WASHINGTON (AP) -- For more than a decade, oil has been leaking into the Gulf of Mexico where a hurricane toppled a drilling company's platform off the coast of Louisiana. Now the federal government is warning that the leak could last another century or more if left unchecked. Government estimates obtained by The Associated Press provide new details about the scope of a leak that has persisted since Hurricane Ivan in 2004.
Taylor Energy Co., which owned the platform and a cluster of oil wells, has played down the extent and environmental impact of the leak. The company also maintains that nothing can be done to completely eliminate the chronic oil slicks that often stretch for miles off the Louisiana coast. Taylor has tried to broker a deal with the government to resolve its financial obligations for the leak, but authorities have rebuffed those overtures and have ordered additional work by the company, according to Justice Department officials who were not authorized to comment by name and spoke on condition of anonymity.
"There is still more that can be done by Taylor to control and contain the oil that is discharging" from the site, says an Interior Department fact sheet obtained by the AP. Federal regulators suspect oil is still leaking from at least one of 25 wells that remain buried under mounds of sediment from an underwater mudslide triggered by waves whipped up by Hurricane Ivan.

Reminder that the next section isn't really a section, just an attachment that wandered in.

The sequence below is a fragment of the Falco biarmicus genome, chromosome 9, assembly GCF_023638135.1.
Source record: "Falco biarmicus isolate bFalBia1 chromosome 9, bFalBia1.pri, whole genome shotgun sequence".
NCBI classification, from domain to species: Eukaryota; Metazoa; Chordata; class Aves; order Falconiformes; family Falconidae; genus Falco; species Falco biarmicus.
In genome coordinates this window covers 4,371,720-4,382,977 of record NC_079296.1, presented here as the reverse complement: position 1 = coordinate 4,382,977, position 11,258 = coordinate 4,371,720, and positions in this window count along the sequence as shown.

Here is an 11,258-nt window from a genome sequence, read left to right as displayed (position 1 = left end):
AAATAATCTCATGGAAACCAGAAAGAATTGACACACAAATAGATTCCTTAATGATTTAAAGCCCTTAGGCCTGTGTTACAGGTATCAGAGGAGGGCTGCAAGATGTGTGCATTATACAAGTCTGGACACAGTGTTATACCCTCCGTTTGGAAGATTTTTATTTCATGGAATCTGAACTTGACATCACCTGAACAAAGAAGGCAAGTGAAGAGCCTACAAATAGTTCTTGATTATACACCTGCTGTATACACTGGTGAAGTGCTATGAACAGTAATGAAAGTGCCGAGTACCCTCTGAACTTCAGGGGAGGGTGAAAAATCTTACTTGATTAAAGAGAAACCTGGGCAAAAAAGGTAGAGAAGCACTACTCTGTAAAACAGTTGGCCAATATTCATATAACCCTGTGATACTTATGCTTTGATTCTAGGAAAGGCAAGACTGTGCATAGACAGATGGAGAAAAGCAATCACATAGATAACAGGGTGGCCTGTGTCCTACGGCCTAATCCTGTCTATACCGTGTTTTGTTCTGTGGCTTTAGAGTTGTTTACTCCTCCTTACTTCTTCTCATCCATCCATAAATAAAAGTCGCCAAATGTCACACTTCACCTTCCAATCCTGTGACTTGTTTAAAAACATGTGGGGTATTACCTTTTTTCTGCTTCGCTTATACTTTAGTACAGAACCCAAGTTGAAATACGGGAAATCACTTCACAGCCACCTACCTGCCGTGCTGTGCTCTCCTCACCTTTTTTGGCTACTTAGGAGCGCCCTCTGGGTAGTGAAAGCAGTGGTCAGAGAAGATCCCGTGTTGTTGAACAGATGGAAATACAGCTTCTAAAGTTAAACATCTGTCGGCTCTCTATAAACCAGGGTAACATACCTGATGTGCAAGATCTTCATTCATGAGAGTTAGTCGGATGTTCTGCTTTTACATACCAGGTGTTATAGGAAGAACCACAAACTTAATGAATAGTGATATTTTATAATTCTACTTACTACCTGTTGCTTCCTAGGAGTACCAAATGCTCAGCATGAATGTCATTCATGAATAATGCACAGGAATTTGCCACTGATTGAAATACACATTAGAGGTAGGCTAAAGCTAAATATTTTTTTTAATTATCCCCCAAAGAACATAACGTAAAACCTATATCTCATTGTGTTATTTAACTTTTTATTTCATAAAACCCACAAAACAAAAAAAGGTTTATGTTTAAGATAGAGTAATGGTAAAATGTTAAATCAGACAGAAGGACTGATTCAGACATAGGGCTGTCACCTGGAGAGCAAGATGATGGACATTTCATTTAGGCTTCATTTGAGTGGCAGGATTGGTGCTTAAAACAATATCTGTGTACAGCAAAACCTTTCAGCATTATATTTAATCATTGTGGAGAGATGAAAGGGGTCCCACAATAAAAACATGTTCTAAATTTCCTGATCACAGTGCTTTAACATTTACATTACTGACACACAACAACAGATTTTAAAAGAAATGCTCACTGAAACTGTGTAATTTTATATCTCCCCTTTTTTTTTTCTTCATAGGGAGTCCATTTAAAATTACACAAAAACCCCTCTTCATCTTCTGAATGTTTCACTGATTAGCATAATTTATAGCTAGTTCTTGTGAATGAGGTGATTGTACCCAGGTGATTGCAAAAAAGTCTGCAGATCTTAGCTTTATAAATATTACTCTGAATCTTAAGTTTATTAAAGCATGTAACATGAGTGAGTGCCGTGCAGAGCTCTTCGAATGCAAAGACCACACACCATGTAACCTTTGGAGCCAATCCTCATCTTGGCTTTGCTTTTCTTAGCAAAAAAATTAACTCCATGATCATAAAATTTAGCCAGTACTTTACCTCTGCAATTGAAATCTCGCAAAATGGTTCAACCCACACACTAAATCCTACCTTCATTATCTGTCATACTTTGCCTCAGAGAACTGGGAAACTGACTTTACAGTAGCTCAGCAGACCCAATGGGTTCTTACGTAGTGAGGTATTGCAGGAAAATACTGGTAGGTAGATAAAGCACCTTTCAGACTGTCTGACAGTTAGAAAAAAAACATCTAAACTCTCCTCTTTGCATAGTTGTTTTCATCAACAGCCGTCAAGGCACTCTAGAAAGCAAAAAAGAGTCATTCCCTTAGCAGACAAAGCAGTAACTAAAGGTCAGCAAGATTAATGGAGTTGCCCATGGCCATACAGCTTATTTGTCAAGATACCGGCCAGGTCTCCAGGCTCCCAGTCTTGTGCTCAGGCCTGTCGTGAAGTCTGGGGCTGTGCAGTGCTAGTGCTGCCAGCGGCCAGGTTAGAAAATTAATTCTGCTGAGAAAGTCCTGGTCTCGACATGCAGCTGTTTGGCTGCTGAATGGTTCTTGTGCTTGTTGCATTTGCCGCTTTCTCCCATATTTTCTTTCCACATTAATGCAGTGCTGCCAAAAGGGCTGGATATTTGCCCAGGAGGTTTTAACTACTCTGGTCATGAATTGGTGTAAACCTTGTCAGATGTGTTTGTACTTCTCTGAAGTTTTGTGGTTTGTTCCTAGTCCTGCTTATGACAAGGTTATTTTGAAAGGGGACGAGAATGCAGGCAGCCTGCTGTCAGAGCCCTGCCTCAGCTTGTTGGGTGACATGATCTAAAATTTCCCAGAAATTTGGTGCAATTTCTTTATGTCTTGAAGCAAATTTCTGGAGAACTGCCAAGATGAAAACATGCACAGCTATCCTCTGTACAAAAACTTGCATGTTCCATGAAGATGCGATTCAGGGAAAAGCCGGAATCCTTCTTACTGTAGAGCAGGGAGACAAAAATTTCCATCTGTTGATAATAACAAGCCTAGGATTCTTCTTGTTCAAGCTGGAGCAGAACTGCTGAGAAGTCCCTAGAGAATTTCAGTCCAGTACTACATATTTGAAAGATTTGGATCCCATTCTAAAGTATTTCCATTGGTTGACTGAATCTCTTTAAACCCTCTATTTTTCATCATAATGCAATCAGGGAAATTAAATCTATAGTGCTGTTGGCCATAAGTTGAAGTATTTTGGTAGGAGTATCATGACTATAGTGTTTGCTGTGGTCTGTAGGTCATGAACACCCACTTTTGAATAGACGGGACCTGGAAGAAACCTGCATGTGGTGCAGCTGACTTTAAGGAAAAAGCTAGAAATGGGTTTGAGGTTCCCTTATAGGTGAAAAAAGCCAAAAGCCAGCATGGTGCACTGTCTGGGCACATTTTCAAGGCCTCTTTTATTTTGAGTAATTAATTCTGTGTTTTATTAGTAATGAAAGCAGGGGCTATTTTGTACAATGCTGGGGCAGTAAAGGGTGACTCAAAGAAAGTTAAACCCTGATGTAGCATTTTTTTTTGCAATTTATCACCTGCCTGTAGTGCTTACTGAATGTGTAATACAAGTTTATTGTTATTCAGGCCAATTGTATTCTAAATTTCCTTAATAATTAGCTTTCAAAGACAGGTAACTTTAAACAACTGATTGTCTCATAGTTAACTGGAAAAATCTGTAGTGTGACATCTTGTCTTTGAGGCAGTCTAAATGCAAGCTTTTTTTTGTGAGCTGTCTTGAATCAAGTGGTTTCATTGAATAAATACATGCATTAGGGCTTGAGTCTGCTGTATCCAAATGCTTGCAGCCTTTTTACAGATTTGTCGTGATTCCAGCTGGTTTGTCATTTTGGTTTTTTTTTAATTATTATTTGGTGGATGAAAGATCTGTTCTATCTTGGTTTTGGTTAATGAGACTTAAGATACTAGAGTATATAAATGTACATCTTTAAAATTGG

A Taylor contractor drilled new wells to intercept and plug nine wells deemed capable of leaking oil. But a company official has asserted that experts agree the "best course of action ... is to not take any affirmative action" due to the risks of additional drilling. An AP investigation last month revealed evidence that the leak is far worse than Taylor, or the government, has publicly reported during a secretive response to the slow-motion spill.
The AP's review of more than 2,300 Coast Guard pollution reports since 2008 showed a dramatic spike in sheen sizes and oil volumes since Sept. 1, 2014. That reported increase came just after federal regulators held a workshop last August.